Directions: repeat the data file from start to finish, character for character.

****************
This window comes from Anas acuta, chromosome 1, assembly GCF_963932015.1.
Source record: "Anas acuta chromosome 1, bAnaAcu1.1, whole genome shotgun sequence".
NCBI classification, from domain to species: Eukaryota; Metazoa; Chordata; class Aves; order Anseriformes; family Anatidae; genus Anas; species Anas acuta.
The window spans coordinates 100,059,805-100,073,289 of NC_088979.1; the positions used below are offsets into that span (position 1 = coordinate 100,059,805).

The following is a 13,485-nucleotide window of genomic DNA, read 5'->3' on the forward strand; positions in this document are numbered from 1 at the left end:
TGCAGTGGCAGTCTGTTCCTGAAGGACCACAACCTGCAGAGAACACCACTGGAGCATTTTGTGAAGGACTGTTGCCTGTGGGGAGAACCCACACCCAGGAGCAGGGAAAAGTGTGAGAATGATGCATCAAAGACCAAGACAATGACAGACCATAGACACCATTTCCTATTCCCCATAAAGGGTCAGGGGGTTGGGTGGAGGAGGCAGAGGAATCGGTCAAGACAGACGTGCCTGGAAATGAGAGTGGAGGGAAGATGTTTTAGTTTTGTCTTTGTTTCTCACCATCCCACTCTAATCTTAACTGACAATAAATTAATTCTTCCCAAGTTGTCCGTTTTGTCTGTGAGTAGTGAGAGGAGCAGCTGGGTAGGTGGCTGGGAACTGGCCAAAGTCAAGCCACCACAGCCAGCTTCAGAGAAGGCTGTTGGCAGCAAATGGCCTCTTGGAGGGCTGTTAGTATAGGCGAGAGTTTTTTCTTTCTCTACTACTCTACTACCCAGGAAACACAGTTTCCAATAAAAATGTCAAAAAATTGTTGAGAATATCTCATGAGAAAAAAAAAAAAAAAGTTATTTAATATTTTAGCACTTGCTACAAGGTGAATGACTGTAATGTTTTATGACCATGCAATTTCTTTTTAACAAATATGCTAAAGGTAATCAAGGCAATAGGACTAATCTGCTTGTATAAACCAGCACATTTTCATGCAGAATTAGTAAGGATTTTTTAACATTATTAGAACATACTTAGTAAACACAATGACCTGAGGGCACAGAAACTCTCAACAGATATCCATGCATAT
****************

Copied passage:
This window comes from Anas acuta, chromosome 1, assembly GCF_963932015.1.
Source record: "Anas acuta chromosome 1, bAnaAcu1.1, whole genome shotgun sequence".
NCBI classification, from domain to species: Eukaryota; Metazoa; Chordata; class Aves; order Anseriformes; family Anatidae; genus Anas; species Anas acuta.
The window spans coordinates 100,059,805-100,073,289 of NC_088979.1; the positions used below are offsets into that span (position 1 = coordinate 100,059,805).

The following is a 13,485-nucleotide window of genomic DNA, read 5'->3' on the forward strand; positions in this document are numbered from 1 at the left end:
TGCAGTGGCAGTCTGTTCCTGAAGGACCACAACCTGCAGAGAACACCACTGGAGCATTTTGTGAAGGACTGTTGCCTGTGGGGAGAACCCACACCCAGGAGCAGGGAAAAGTGTGAGAATGATGCATCAAAGACCAAGACAATGACAGACCATAGACACCATTTCCTATTCCCCATAAAGGGTCAGGGGGTTGGGTGGAGGAGGCAGAGGAATCGGTCAAGACAGACGTGCCTGGAAATGAGAGTGGAGGGAAGATGTTTTAGTTTTGTCTTTGTTTCTCACCATCCCACTCTAATCTTAACTGACAATAAATTAATTCTTCCCAAGTTGTCCGTTTTGTCTGTGAGTAGTGAGAGGAGCAGCTGGGTAGGTGGCTGGGAACTGGCCAAAGTCAAGCCACCACAGCCAGCTTCAGAGAAGGCTGTTGGCAGCAAATGGCCTCTTGGAGGGCTGTTAGTATAGGCGAGAGTTTTTTCTTTCTCTACTACTCTACTACCCAGGAAACACAGTTTCCAATAAAAATGTCAAAAAATTGTTGAGAATATCTCATGAGAAAAAAAAAAAAAAAGTTATTTAATATTTTAGCACTTGCTACAAGGTGAATGACTGTAATGTTTTATGACCATGCAATTTCTTTTTAACAAATATGCTAAAGGTAATCAAGGCAATAGGACTAATCTGCTTGTATAAACCAGCACATTTTCATGCAGAATTAGTAAGGATTTTTTAACATTATTAGAACATACTTAGTAAACACAATGACCTGAGGGCACAGAAACTCTCAACAGATATCCATGCATAT